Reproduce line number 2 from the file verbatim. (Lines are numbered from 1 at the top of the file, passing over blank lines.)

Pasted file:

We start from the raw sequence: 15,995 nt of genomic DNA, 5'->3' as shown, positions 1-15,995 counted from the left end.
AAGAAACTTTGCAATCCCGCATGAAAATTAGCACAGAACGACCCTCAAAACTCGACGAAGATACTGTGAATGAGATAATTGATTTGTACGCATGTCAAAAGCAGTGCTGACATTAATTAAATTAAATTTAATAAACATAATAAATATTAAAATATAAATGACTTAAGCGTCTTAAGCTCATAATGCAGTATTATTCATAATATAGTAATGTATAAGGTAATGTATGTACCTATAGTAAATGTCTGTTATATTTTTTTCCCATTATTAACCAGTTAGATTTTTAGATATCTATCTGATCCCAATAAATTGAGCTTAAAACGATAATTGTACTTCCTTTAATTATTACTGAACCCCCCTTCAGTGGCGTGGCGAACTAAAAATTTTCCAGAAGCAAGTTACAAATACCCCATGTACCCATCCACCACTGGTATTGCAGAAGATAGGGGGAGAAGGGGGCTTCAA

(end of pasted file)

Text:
AAGAAACTTTGCAATCCCGCATGAAAATTAGCACAGAACGACCCTCAAAACTCGACGAAGATACTGTGAATGAGATAATTGATTTGTACGCATGTCAAAAGCAGTGCTGACATTAATTAAATTAAATTTAATAAACATAATAAATATTAAAATATAAATGACTTAAGCGTCTTAAGCTCATAATGCAGTATTATTCATAATATAGTAATGTATAAGGTAATGTATGTACCTATAGTAAATGTCTGTTATATTTTTTTCCCATTATTAACCAGTTAGATTTTTAGATATCTATCTGATCCCAATAAATTGAGCTTAAAACGATAATTGTACTTCCTTTAATTATTACTGAACCCCCCTTCAGTGGCGTGGCGAACTAAAAATTTTCCAGAAGCAAGTTACAAATACCCCATGTACCCATCCACCACTGGTATTGCAGAAGATAGGGGGAGAAGGGGGCTTCAA